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Another poll -- what do you do for a living?

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#1 MikeBOKC

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Posted 17 May 2013 - 01:12 PM

The age poll currently running here is enlightening and has resulted in an average age for amateur astronomers around 50, which is not surprising. However I find a lot more diversity in the occupational realm in my local club. There just does not seem to be a way to pigeonhole folks by job/profession who are drawn to this hobby. Yes, we have a couple of engineers and professors in the sciences, but I also know an HR person, a police officer, a funeral director, a classical radio station manager and many other occupations. So I thought it might be interesting to informally poll CN folks as to what they do or have done for a living to see how wide the cross section is.

In my case I have been a newspaper reporter (specializing in crime), speechwriter for a governor and a member of Congress and freelance writer. Also an adjunct English/Speech professor.

What's your occupational background, and did it (or not) connect you to the hobby>

#2 Sorny

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Posted 17 May 2013 - 02:01 PM

I'm a Sr. Field Service Engineer for a rather large player in the Semiconductor Capital Equipment industry.

I've taken wrenches to multi-million dollar Zeiss optics and adjusted them. To be fair, the optical components of the tools seldom are the problem, but then again, the optics are the least complicated part of the tool...

The job had no bearing on my interest in Astronomy, as I was interested as a kid; it wasn't until after I got the house & vette that I could justify yet another expensive hobby.

#3 Daniel Guzas

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Posted 17 May 2013 - 02:04 PM

Architect.

Don't think my profession in any way influenced my astronomy love. Well maybe being a visual guy helped. Also the love of how things are put together doesn't hurt either... You know like when tinkering with all the fun Astro gear... Maybe it does influence it in some ways.... :cool:

#4 csrlice12

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Posted 17 May 2013 - 02:14 PM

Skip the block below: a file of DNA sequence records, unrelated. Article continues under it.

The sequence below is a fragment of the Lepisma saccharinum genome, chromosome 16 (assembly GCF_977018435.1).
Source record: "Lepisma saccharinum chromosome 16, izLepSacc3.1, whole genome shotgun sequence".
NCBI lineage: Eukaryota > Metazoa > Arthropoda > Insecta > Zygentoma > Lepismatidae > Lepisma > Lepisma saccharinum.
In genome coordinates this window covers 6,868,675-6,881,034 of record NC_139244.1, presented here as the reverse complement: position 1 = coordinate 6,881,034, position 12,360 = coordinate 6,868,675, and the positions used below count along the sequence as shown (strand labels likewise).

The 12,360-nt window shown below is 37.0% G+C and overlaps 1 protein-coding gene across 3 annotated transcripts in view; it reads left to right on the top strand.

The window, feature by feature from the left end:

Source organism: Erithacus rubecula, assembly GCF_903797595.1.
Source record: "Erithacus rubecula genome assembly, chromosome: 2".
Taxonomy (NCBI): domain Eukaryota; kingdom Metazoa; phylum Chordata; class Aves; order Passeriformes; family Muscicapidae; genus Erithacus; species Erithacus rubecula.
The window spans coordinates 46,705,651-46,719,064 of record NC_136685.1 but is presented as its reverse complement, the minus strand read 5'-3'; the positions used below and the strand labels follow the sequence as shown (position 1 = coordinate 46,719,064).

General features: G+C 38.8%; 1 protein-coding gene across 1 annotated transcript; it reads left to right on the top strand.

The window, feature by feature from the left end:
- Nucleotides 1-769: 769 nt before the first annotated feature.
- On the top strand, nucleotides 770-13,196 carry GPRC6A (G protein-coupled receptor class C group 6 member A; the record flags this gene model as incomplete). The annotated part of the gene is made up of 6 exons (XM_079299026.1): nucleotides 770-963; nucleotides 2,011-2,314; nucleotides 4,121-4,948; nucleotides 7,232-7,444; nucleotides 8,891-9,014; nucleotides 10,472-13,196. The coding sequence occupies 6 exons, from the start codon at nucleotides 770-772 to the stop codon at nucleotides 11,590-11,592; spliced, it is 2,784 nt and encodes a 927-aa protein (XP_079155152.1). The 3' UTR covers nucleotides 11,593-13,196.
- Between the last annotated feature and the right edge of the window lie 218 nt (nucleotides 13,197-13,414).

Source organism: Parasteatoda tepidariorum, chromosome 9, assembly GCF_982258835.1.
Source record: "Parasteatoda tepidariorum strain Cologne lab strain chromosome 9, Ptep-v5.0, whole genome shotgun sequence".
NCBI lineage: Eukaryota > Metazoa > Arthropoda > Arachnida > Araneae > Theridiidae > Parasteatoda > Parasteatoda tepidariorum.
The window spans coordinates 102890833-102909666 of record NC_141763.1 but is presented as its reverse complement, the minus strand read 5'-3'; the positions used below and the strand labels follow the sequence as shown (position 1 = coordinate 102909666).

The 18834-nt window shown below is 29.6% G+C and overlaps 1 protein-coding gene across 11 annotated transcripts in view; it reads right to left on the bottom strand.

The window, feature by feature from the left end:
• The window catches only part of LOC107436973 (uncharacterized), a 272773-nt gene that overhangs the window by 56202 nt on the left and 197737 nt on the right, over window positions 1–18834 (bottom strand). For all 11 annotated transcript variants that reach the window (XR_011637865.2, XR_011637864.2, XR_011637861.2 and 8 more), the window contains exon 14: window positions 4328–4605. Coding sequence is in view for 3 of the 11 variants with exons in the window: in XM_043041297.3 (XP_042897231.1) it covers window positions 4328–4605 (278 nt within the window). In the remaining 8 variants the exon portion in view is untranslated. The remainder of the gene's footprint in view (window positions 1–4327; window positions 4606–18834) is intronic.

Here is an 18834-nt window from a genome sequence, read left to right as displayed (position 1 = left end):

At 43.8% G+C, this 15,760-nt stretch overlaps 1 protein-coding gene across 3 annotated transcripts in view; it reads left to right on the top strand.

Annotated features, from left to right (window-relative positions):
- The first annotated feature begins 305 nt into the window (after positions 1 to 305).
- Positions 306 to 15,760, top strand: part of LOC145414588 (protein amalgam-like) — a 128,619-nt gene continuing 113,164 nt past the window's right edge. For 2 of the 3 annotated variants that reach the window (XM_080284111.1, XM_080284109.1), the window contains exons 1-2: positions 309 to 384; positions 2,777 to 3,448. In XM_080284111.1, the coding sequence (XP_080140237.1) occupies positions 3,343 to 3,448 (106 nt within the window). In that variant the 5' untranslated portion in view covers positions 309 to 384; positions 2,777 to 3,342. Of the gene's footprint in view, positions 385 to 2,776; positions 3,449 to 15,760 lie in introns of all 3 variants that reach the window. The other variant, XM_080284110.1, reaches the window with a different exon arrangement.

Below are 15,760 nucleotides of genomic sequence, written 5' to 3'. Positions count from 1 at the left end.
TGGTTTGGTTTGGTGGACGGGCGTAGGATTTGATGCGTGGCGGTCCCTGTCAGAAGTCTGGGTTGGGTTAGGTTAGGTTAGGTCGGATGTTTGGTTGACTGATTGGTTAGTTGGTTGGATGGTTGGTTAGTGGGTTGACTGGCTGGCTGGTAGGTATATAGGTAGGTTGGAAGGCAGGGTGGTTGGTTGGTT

Retired Military (1995), now an auditor. Was stationed at the North Pole for a year, not much else to do during the winter except to look at the stars....it was beautiful in its own way, but I was glad to get back to civilization....

#5 dpippel

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Posted 17 May 2013 - 02:17 PM

Systems Support Analyst (IT) at a large public university.

#6 Greyhaven

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Posted 17 May 2013 - 02:19 PM

Well I've only had two professions in my now retired life. I for 30 years I worked in the automotive parts and paint and body shop supply industry as a outside salesman, store manager and sales manager.Then I had 3 heart attacks and a triple bypass and thought I needed to switch to a job that would rub against a whole different set of nerves, so my last position was making tampons,yep, they really make them in factory not in a hollow tree. I am retired now, but still have friends there so if anyone needs employment I may be able to pull a few strings and get them in.
Be Well
Grey

#7 FJA

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Posted 17 May 2013 - 02:21 PM

Currently unemployed. :(

Over the years I have worked in customer services, in office admin and assembling things in factories.

#8 csrlice12

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Posted 17 May 2013 - 02:22 PM

Tampons....pull a few strings.....you really didn't mean that, right??? :lol:

#9 Greyhaven

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Posted 17 May 2013 - 02:28 PM

Yes, for 13 years I did everything from handling the raw fiber to sewing on the strings, just think of them as little refractors, astronomy is a natural progression with members of that particular trade.
Be Well
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#10 Classic8

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Posted 17 May 2013 - 02:41 PM

Insurance Underwriter.

Only for about 7 years, and no connection to my hobbies.

#11 Terry Dactile

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Posted 17 May 2013 - 02:48 PM

I was a welder for years, specializing in pressure vessel and hydraulics welding, moved on to programming welding robots, then on to Quality management ISO and QS systems, and am currently managing a warehouse for a major supplier of telescoping multi-stage hydraulic cylinders (you find them on large dump trucks).

#12 jgraham

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Posted 17 May 2013 - 02:59 PM

Contract research for 35 years. I have been blessed to have the honor of working on scores of interesting problems.

#13 newtoskies

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Posted 17 May 2013 - 03:18 PM

Well nothing glamorous on my end. Spent 8 years in the USMC/USArmy, worked in manufact. and construction/renovations until a few years ago. Unemployed atm due to health issues.

Always interesting to hear what people do for a living. Your profession really doesn't matter when you have the same hobby or interests as others and have that common ground in which to build friendships...as I have done hear on CN, and my own forum.

#14 csrlice12

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Posted 17 May 2013 - 03:23 PM

No matter wherein the universe we are or what we do, and probably even what planet we live on, we all look up at the sky in awe...

#15 Mike B

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Posted 17 May 2013 - 03:35 PM